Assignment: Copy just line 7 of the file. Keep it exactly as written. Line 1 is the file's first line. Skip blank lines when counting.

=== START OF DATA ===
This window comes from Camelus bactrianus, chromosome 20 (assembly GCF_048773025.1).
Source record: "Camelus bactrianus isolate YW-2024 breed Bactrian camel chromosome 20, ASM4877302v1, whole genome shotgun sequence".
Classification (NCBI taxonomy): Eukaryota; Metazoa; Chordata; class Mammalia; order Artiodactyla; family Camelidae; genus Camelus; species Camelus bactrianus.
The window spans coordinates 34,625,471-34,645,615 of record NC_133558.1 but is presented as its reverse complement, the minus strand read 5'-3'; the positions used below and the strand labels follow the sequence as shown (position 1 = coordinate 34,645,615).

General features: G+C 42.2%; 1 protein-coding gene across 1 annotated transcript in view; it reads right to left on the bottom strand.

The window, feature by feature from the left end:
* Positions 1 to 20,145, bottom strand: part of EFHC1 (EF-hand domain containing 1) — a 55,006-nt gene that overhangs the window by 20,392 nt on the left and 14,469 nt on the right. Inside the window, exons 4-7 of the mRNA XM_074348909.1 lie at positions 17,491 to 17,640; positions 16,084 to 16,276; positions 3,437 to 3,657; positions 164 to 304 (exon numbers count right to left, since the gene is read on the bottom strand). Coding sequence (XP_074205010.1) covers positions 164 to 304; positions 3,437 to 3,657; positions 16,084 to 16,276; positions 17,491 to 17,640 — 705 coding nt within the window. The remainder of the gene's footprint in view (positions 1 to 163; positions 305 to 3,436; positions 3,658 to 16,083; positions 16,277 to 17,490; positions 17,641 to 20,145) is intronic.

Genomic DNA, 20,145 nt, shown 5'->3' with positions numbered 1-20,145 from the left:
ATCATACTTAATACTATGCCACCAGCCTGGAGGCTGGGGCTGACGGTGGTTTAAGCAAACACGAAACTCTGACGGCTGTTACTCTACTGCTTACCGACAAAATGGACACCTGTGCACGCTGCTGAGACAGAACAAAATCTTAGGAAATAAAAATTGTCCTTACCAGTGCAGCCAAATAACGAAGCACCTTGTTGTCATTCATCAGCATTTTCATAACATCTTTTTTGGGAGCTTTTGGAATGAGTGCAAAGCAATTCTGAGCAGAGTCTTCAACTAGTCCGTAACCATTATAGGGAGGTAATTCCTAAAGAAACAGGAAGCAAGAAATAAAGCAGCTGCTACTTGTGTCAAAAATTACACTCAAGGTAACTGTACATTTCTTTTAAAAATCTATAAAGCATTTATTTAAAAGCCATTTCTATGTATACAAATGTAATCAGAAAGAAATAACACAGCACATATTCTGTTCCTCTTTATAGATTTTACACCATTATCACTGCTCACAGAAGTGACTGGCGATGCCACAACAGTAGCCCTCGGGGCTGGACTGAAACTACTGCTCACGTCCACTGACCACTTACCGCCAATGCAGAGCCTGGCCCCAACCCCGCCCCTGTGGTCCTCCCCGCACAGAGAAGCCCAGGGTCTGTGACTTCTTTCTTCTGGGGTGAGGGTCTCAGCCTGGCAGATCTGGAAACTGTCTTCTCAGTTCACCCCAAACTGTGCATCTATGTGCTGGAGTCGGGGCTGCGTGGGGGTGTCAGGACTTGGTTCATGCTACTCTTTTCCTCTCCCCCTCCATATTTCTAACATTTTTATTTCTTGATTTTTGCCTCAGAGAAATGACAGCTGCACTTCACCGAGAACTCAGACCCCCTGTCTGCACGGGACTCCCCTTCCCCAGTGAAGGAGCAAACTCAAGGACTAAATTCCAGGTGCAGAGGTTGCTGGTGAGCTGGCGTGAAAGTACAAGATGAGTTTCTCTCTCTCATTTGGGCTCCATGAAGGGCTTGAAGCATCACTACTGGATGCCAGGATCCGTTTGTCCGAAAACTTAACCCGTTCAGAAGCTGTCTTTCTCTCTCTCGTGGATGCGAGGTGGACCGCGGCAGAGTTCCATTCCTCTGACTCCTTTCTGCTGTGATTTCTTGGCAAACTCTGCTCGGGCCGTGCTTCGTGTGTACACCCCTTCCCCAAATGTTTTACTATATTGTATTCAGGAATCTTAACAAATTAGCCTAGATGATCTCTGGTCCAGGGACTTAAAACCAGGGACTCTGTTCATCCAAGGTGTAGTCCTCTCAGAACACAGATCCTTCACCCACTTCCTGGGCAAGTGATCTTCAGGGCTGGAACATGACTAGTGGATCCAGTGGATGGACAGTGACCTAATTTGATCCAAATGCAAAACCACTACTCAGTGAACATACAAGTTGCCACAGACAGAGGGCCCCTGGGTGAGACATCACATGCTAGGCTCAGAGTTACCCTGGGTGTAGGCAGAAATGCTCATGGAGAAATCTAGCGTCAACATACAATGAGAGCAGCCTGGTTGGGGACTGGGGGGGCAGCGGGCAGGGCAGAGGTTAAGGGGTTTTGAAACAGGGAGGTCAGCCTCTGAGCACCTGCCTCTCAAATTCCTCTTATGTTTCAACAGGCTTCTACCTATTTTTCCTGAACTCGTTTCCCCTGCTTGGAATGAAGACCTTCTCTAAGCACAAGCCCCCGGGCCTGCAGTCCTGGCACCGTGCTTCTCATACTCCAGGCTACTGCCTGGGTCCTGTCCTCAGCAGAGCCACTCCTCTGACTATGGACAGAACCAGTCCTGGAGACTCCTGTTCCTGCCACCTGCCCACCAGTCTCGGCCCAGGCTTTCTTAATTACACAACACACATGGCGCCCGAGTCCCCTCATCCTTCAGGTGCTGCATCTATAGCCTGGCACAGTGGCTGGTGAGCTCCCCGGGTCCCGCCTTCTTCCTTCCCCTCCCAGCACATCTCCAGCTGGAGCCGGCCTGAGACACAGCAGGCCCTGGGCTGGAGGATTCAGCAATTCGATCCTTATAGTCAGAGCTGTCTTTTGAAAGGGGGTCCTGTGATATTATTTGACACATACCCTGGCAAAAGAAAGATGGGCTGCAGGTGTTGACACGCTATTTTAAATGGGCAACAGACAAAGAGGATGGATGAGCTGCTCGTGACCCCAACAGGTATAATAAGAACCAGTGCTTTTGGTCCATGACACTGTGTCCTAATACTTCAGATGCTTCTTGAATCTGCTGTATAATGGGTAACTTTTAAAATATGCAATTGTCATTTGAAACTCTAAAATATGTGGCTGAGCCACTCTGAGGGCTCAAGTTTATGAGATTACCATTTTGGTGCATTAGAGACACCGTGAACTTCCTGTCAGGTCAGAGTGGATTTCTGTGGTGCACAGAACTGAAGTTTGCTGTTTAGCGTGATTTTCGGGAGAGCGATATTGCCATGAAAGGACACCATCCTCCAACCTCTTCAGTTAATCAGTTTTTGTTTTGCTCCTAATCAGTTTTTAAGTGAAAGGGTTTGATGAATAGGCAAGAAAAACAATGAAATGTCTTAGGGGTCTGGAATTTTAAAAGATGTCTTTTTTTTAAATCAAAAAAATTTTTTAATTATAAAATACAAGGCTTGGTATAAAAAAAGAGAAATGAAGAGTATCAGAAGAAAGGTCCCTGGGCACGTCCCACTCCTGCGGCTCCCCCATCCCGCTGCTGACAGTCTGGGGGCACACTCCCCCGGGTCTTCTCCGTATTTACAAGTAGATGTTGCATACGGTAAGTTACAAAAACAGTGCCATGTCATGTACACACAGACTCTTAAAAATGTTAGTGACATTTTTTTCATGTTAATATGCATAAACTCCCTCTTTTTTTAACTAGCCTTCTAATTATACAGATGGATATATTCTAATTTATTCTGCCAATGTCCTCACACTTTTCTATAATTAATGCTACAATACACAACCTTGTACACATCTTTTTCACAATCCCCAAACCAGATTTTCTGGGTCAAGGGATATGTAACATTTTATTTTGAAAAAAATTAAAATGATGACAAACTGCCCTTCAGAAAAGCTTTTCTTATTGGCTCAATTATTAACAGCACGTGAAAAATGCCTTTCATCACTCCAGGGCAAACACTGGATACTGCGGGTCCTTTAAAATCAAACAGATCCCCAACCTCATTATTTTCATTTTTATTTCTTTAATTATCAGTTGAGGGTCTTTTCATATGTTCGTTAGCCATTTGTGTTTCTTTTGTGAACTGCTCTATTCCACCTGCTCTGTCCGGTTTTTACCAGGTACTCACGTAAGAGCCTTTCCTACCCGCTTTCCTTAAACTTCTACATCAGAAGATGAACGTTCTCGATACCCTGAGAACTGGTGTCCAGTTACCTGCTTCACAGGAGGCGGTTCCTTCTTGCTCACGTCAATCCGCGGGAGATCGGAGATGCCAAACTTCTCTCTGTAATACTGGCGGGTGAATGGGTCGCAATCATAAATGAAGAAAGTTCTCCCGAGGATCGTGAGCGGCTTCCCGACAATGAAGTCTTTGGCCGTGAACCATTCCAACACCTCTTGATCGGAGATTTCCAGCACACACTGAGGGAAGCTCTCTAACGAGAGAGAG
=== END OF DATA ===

* Positions 1 to 20,145, bottom strand: part of EFHC1 (EF-hand domain containing 1) — a 55,006-nt gene that overhangs the window by 20,392 nt on the left and 14,469 nt on the right. Inside the window, exons 4-7 of the mRNA XM_074348909.1 lie at positions 17,491 to 17,640; positions 16,084 to 16,276; positions 3,437 to 3,657; positions 164 to 304 (exon numbers count right to left, since the gene is read on the bottom strand). Coding sequence (XP_074205010.1) covers positions 164 to 304; positions 3,437 to 3,657; positions 16,084 to 16,276; positions 17,491 to 17,640 — 705 coding nt within the window. The remainder of the gene's footprint in view (positions 1 to 163; positions 305 to 3,436; positions 3,658 to 16,083; positions 16,277 to 17,490; positions 17,641 to 20,145) is intronic.